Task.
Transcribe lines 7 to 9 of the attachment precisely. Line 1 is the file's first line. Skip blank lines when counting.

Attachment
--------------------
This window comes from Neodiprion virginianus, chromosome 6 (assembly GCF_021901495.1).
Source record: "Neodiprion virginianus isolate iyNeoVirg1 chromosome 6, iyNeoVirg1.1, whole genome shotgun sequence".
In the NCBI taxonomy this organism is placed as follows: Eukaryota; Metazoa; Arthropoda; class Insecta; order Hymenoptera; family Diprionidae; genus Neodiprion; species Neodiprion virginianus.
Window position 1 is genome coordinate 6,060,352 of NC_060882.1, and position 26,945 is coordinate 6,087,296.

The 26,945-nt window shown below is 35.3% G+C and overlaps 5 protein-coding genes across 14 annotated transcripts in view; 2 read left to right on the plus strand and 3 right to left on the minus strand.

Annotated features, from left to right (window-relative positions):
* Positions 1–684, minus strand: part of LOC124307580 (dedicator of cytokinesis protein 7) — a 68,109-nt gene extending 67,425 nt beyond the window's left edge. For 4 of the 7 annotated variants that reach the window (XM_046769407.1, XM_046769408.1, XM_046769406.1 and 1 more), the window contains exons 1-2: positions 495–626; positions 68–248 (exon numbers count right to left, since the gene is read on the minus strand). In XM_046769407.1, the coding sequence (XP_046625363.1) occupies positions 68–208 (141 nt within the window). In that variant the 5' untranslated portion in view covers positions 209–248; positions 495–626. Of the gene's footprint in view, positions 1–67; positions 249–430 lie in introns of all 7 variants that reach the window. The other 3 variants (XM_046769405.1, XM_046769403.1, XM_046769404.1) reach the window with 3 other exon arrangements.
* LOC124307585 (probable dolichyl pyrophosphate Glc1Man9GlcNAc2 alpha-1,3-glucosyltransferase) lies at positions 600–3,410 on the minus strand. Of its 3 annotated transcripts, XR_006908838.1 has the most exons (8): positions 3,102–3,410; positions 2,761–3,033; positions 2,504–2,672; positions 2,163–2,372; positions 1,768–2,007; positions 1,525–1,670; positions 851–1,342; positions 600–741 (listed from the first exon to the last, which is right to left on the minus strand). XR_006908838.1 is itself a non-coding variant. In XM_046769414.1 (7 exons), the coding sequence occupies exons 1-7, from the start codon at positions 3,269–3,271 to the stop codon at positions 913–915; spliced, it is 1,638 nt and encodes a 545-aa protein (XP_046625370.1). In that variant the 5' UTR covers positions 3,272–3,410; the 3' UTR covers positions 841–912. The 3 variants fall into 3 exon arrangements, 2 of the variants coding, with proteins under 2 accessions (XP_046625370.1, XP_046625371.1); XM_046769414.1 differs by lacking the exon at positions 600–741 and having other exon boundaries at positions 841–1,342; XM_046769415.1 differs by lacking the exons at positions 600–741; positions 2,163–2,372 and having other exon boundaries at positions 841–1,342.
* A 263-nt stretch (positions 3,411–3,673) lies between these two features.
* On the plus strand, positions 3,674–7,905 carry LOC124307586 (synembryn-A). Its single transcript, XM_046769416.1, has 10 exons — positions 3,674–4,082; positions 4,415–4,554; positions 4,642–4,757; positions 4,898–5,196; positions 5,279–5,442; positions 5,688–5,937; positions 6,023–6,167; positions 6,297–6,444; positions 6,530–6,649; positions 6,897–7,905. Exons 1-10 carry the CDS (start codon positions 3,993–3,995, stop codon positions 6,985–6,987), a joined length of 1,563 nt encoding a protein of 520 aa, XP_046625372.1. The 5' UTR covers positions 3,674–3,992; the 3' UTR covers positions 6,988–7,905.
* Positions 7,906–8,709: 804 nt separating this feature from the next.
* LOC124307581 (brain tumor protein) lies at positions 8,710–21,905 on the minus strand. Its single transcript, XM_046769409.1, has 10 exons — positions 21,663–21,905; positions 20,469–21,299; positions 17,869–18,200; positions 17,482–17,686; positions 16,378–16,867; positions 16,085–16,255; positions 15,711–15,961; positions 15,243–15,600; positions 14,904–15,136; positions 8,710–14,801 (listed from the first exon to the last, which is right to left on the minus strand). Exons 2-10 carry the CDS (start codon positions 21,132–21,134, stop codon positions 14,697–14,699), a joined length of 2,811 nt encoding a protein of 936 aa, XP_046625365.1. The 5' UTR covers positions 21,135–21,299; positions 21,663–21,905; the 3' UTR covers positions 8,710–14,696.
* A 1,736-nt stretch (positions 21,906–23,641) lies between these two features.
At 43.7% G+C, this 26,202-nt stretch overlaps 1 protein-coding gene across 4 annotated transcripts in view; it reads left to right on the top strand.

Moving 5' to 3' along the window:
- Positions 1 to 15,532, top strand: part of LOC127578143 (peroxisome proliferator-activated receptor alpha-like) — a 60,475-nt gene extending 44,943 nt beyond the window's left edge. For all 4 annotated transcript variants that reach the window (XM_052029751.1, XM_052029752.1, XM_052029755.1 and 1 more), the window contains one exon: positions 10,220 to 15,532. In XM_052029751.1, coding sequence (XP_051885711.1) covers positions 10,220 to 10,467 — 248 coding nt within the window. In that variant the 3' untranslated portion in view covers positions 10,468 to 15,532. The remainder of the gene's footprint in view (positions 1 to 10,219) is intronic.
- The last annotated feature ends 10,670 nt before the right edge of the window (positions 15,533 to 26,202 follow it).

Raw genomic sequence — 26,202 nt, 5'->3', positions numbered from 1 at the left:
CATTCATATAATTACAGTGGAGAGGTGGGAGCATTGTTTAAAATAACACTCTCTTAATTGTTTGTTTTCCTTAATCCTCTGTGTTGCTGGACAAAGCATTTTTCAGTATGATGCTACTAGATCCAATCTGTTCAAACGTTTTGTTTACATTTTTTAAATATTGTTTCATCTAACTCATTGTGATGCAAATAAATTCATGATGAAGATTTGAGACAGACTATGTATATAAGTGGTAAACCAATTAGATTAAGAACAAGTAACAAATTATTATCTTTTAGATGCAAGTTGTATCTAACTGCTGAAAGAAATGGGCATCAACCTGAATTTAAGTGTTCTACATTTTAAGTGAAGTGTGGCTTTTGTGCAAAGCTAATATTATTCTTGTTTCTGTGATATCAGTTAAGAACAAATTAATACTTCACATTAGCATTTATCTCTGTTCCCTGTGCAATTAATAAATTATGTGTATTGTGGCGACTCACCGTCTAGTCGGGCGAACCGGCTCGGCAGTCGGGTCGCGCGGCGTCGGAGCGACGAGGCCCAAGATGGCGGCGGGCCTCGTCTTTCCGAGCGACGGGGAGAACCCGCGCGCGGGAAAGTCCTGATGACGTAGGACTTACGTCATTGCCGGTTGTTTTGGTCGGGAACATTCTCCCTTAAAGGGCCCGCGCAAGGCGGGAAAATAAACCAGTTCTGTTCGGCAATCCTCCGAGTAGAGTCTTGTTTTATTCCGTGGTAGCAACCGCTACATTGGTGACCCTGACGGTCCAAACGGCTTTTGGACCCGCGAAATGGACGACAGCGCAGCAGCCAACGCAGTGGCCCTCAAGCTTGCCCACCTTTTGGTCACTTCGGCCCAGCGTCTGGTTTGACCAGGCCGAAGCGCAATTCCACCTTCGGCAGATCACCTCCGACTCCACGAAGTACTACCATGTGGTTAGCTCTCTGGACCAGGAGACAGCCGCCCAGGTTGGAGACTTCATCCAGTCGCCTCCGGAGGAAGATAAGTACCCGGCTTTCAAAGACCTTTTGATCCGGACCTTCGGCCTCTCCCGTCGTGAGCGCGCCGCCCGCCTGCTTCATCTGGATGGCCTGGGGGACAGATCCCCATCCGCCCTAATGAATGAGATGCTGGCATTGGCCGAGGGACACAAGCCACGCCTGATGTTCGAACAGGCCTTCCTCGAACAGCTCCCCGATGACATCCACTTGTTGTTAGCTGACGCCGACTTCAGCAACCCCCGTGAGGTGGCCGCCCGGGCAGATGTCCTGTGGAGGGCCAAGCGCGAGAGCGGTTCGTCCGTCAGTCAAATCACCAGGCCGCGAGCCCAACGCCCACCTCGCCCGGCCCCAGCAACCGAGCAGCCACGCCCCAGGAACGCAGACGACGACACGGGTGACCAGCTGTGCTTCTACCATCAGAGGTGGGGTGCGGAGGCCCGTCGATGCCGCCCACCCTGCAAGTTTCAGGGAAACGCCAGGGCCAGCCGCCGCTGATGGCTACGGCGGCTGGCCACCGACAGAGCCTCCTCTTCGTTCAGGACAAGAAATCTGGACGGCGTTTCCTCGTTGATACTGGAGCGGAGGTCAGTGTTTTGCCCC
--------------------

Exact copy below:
* Positions 1–684, minus strand: part of LOC124307580 (dedicator of cytokinesis protein 7) — a 68,109-nt gene extending 67,425 nt beyond the window's left edge. For 4 of the 7 annotated variants that reach the window (XM_046769407.1, XM_046769408.1, XM_046769406.1 and 1 more), the window contains exons 1-2: positions 495–626; positions 68–248 (exon numbers count right to left, since the gene is read on the minus strand). In XM_046769407.1, the coding sequence (XP_046625363.1) occupies positions 68–208 (141 nt within the window). In that variant the 5' untranslated portion in view covers positions 209–248; positions 495–626. Of the gene's footprint in view, positions 1–67; positions 249–430 lie in introns of all 7 variants that reach the window. The other 3 variants (XM_046769405.1, XM_046769403.1, XM_046769404.1) reach the window with 3 other exon arrangements.
* LOC124307585 (probable dolichyl pyrophosphate Glc1Man9GlcNAc2 alpha-1,3-glucosyltransferase) lies at positions 600–3,410 on the minus strand. Of its 3 annotated transcripts, XR_006908838.1 has the most exons (8): positions 3,102–3,410; positions 2,761–3,033; positions 2,504–2,672; positions 2,163–2,372; positions 1,768–2,007; positions 1,525–1,670; positions 851–1,342; positions 600–741 (listed from the first exon to the last, which is right to left on the minus strand). XR_006908838.1 is itself a non-coding variant. In XM_046769414.1 (7 exons), the coding sequence occupies exons 1-7, from the start codon at positions 3,269–3,271 to the stop codon at positions 913–915; spliced, it is 1,638 nt and encodes a 545-aa protein (XP_046625370.1). In that variant the 5' UTR covers positions 3,272–3,410; the 3' UTR covers positions 841–912. The 3 variants fall into 3 exon arrangements, 2 of the variants coding, with proteins under 2 accessions (XP_046625370.1, XP_046625371.1); XM_046769414.1 differs by lacking the exon at positions 600–741 and having other exon boundaries at positions 841–1,342; XM_046769415.1 differs by lacking the exons at positions 600–741; positions 2,163–2,372 and having other exon boundaries at positions 841–1,342.
* A 263-nt stretch (positions 3,411–3,673) lies between these two features.